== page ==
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Why We Call Certain Types of Threats “Blackmail”, and The Origin of the Lesser Known “Buttockmail”

Why We Call Certain Types of Threats “Blackmail”, and The Origin of the Lesser Known “Buttockmail”

Karl Smallwood October 20, 2014 4

Karl M. asks: Why is it called blackmail when you threaten to reveal something about someone if they don’t give you money? “Blackmail” has its roots in the early 16th century, first used by

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Noah Webster and Moving Away from British English

Noah Webster and Moving Away from British English

Melissa October 7, 2014 6

Eliminating the unnecessary u, many duplicate consonants, the redundant e, converting diphthongs into simple vowels and turning the combination of e and r at the end of a word the right way around, Americans

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Why Do We Say Costs Can Be “Footed” by Someone?

Why Do We Say Costs Can Be “Footed” by Someone?

Melissa October 2, 2014 1

Ryan F. asks: Why do we say someone “footed the bill”? Turning a noun into a verb and then employing it in a way that seems completely out of context, the phrase “foot the

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Why Do American Footballers Say “Hut, Hut, Hike!”

Why Do American Footballers Say “Hut, Hut, Hike!”

Melissa October 1, 2014 0

Michael R. asks: Where did the football saying hut… hut… HIKE! come from? An integral part of the game, immediately prior to the start of play, the football quarterback begins his cadence. More than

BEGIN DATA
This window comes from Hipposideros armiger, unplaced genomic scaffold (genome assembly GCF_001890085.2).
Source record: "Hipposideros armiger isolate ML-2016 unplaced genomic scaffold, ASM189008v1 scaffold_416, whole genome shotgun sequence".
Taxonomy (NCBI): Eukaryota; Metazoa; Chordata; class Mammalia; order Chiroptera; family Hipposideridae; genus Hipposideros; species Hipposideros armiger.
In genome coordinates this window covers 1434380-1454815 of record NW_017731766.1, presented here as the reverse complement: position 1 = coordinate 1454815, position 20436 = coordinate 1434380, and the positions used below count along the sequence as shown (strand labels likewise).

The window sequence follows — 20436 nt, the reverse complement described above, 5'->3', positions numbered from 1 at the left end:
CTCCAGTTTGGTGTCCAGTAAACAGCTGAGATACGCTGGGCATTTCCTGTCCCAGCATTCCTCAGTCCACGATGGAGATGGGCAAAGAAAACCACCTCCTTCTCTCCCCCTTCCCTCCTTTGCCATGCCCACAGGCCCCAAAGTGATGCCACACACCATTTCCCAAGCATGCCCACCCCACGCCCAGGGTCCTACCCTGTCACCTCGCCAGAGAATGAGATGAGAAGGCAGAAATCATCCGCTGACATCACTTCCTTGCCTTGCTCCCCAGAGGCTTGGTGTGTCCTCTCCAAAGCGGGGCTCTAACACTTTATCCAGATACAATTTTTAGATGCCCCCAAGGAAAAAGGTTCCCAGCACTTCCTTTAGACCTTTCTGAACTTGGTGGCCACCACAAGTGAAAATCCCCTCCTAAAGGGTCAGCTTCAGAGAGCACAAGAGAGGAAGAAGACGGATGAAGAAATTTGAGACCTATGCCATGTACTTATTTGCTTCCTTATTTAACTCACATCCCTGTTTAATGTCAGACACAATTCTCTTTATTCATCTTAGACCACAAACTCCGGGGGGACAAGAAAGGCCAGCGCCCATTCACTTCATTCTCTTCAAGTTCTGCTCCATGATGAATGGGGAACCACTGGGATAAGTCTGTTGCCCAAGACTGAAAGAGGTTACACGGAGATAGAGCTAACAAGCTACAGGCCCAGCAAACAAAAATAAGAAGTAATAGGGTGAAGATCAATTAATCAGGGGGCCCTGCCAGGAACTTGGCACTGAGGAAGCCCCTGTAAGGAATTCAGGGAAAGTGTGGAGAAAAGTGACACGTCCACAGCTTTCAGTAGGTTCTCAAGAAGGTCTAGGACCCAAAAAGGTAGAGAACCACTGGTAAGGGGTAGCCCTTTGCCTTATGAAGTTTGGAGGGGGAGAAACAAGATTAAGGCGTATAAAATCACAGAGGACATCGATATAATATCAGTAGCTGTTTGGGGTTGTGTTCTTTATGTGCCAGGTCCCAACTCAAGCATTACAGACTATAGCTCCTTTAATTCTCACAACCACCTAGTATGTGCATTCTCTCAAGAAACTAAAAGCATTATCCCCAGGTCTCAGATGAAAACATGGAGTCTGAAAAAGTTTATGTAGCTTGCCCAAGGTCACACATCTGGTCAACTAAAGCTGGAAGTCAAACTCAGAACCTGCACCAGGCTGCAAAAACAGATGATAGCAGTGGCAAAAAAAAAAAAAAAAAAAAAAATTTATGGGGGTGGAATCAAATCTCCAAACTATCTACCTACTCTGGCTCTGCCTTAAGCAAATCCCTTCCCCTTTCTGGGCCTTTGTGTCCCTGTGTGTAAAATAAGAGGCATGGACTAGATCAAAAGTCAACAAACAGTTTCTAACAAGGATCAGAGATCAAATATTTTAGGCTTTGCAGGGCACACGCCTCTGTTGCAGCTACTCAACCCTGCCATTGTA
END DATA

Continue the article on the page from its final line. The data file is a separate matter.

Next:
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Why Books are Called Books

Why Books are Called Books

Melissa July 2, 2014 4

Jon asks: Why are books called that? “A portable volume consisting of a series of written, printed, or illustrated pages bound together,” the word for book (or variously booke, bokis, boke and boc) has

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Origin of the Word “Cocktail” for an Alcoholic Drink

Origin of the Word “Cocktail” for an Alcoholic Drink

Melissa July 1, 2014 0

Neil asks: Why do we call some alcoholic drinks cocktails? Typically some type of hard liquor mixed with any of a variety of ingredients, although the idea of the cocktail is likely as old

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Why Are Continental Breakfasts Called That?

Why Are Continental Breakfasts Called That?

Melissa June 30, 2014 1

Austin asks: Why are continental breakfasts called that? Many hotels offer guests a free breakfast consisting of muffin, coffee, cereal and milk, toast, juice, bagel, and, at some, even scrambled eggs and make-your-own waffles.

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What Does the Arabic Prefix “al-” Mean?

What Does the Arabic Prefix “al-” Mean?

Melissa June 5, 2014 1

Gina asks: What does “al” mean in Arabic? Roughly translated to “the,” the Arabic word “al-” is prefixed to nouns to make them definite. For example: “kitab ‘book’ can be made definite by prefixing

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The Origin of the Phrase “Coin a Phrase”

The Origin of the Phrase “Coin a Phrase”

Emily Upton May 26, 2014 1

Shannon asks: Where did the phrase “coin a phrase” come from? Thanks! For those unfamiliar, “to coin a phrase” traditionally means “to create a new phrase.” These days, “coin a phrase” has also taken

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Origin of the Phrase “Dead Ringer”